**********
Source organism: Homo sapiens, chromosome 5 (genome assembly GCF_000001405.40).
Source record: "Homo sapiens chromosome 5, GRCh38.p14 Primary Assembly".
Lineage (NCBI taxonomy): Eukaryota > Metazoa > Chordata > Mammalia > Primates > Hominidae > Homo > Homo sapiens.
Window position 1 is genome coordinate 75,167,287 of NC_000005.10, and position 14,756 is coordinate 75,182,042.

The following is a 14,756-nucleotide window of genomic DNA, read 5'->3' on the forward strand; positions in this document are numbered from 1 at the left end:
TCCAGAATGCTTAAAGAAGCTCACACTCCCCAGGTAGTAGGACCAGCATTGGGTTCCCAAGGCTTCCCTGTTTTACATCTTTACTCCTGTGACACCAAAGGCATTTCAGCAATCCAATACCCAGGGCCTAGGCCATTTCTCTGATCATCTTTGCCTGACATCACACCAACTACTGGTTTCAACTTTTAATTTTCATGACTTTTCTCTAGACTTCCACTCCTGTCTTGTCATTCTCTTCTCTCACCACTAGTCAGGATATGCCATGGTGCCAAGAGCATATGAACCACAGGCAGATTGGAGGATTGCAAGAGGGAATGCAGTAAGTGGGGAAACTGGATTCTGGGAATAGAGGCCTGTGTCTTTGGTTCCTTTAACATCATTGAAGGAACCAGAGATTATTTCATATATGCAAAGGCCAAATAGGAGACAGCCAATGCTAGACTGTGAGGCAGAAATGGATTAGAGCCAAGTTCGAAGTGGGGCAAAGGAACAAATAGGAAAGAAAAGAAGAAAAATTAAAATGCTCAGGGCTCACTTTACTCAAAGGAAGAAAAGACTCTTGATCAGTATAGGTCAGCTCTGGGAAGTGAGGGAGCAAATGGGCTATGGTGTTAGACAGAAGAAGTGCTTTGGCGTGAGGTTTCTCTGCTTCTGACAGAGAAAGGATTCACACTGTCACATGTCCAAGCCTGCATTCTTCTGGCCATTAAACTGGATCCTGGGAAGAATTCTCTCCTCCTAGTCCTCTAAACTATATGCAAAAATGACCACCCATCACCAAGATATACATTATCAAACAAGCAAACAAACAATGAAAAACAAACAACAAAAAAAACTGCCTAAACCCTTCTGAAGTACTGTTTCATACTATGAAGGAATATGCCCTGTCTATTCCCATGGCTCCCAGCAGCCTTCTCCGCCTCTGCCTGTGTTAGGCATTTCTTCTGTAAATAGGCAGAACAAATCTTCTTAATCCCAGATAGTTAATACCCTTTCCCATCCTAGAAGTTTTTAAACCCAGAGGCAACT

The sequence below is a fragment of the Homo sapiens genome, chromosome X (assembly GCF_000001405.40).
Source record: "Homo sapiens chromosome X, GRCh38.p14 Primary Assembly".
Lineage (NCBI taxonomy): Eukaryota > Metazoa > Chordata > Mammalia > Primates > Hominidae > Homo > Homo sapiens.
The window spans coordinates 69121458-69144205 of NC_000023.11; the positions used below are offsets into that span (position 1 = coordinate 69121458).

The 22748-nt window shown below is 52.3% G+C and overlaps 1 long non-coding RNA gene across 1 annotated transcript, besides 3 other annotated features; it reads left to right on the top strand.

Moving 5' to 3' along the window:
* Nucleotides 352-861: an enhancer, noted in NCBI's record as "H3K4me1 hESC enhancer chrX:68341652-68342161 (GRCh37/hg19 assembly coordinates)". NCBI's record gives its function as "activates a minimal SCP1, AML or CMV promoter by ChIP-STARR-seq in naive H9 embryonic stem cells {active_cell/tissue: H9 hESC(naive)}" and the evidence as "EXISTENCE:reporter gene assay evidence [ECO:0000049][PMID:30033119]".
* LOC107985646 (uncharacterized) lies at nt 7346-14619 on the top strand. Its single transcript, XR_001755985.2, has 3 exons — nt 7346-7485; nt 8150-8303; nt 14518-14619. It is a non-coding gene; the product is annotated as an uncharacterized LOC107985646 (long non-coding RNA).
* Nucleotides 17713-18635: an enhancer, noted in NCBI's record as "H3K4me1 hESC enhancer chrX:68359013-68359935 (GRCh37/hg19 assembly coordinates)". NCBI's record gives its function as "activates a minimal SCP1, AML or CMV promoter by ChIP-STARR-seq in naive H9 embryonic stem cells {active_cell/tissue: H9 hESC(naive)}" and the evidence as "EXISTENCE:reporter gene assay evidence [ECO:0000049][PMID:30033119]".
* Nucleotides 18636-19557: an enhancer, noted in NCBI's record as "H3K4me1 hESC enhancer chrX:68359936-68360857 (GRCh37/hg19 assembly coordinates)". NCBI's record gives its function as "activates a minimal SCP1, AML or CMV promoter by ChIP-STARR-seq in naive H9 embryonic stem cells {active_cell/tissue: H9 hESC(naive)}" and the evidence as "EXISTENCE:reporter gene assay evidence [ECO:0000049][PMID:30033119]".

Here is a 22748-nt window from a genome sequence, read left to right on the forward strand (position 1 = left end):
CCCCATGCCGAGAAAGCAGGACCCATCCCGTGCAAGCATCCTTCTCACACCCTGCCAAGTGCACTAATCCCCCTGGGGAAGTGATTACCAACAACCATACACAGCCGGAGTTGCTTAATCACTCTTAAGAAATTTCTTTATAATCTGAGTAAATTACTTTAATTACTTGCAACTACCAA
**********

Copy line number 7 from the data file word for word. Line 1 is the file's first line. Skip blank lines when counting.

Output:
The sequence below is a fragment of the Homo sapiens genome, chromosome X (assembly GCF_000001405.40).